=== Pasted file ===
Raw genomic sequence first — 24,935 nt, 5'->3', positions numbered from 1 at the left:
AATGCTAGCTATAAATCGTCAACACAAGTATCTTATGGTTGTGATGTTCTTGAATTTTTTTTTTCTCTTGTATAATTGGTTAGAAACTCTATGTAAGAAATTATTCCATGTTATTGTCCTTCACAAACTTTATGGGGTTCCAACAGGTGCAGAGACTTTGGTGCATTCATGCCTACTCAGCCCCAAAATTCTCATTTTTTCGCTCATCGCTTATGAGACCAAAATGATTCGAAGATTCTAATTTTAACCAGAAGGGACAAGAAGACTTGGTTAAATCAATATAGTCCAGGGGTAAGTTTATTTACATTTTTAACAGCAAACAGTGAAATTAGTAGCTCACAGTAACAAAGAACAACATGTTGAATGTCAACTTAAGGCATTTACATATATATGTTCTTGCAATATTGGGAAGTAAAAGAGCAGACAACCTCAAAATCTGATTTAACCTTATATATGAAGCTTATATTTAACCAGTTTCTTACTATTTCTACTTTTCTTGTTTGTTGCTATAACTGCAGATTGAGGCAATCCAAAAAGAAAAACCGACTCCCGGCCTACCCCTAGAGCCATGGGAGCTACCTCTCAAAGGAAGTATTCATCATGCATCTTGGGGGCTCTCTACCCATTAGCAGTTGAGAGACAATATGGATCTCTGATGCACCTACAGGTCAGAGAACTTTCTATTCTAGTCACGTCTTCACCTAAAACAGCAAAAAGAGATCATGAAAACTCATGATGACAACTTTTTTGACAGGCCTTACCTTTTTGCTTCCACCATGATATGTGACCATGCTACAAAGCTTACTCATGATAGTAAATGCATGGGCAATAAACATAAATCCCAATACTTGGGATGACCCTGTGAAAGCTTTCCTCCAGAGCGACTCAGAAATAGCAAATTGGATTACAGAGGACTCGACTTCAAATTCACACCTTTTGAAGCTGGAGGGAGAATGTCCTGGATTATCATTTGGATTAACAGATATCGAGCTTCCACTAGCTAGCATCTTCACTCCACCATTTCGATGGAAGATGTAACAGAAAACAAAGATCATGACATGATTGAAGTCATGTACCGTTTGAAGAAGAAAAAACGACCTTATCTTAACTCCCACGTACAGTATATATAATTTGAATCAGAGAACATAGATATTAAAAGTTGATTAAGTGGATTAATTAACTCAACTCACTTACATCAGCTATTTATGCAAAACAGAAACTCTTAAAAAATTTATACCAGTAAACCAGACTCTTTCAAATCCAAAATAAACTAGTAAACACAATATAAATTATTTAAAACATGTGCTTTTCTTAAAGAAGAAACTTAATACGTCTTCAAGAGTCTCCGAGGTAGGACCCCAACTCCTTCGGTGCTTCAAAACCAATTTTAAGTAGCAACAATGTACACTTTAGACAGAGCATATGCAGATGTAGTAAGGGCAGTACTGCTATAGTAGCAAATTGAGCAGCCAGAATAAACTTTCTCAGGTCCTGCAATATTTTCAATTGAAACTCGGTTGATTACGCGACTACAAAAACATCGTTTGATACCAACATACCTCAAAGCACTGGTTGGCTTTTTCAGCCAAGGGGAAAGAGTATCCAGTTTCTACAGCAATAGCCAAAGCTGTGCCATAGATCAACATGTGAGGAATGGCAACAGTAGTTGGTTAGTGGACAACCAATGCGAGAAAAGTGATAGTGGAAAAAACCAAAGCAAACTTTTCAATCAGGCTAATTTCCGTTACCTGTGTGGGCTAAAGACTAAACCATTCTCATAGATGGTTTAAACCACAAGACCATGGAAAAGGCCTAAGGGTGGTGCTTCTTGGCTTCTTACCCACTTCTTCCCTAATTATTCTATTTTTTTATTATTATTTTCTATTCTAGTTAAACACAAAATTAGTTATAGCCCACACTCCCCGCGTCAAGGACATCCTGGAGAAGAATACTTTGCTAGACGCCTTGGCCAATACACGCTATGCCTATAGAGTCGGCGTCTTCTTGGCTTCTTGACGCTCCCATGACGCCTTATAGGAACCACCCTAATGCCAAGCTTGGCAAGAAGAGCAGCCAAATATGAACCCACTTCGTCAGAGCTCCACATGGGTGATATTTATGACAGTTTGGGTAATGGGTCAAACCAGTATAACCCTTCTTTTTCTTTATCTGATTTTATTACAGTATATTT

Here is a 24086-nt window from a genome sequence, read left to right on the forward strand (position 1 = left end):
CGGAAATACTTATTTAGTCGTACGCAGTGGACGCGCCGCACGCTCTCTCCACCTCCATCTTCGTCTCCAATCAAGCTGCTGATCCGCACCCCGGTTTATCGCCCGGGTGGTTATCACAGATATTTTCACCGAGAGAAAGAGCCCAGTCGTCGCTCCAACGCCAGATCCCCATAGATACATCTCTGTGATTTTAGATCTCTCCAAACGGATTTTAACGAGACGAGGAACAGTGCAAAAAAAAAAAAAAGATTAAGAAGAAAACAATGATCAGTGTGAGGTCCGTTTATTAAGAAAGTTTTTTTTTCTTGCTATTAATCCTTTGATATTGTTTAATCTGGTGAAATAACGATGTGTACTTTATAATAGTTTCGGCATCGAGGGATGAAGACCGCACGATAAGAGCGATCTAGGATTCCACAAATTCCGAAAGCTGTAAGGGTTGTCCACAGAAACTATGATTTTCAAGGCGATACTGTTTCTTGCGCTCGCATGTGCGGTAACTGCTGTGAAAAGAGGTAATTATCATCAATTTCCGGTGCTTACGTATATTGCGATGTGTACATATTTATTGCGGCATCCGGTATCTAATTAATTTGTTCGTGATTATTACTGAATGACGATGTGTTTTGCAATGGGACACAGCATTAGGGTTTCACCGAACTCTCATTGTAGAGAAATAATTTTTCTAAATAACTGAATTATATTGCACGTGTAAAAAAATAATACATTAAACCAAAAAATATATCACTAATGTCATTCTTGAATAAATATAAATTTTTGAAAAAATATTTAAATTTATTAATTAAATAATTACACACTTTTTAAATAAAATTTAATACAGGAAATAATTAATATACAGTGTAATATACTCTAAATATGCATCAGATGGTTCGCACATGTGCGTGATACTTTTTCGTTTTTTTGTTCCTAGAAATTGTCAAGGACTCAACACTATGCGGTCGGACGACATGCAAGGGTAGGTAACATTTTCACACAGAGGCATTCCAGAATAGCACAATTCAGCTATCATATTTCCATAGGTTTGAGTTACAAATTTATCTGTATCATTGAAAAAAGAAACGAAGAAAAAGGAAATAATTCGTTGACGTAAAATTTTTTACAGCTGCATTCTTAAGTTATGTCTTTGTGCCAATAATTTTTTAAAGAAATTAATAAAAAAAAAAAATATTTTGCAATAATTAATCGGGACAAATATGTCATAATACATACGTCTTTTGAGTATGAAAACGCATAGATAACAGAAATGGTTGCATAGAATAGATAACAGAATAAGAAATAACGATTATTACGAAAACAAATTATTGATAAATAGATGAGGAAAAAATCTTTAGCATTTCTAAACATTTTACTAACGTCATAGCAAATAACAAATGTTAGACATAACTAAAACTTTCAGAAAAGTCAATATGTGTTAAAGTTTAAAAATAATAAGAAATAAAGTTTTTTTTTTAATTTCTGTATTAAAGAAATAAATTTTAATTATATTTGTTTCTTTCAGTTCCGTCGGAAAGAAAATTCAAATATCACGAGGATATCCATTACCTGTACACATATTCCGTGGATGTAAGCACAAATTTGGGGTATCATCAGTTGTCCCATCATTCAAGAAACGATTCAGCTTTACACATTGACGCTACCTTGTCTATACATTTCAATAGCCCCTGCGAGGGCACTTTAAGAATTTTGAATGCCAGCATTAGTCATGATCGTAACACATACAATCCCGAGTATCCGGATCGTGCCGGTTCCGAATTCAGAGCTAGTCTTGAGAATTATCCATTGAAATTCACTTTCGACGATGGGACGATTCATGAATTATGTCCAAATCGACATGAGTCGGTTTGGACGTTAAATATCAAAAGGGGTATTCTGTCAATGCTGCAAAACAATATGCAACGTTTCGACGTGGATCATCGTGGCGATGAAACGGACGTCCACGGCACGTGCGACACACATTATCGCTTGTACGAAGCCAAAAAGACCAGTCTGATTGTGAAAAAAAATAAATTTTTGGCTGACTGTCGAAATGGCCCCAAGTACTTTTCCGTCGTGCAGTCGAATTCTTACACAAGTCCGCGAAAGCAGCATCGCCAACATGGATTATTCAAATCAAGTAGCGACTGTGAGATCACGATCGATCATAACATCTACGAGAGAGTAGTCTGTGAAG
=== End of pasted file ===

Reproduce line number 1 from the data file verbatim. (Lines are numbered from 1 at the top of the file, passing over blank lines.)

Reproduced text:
Raw genomic sequence first — 24,935 nt, 5'->3', positions numbered from 1 at the left: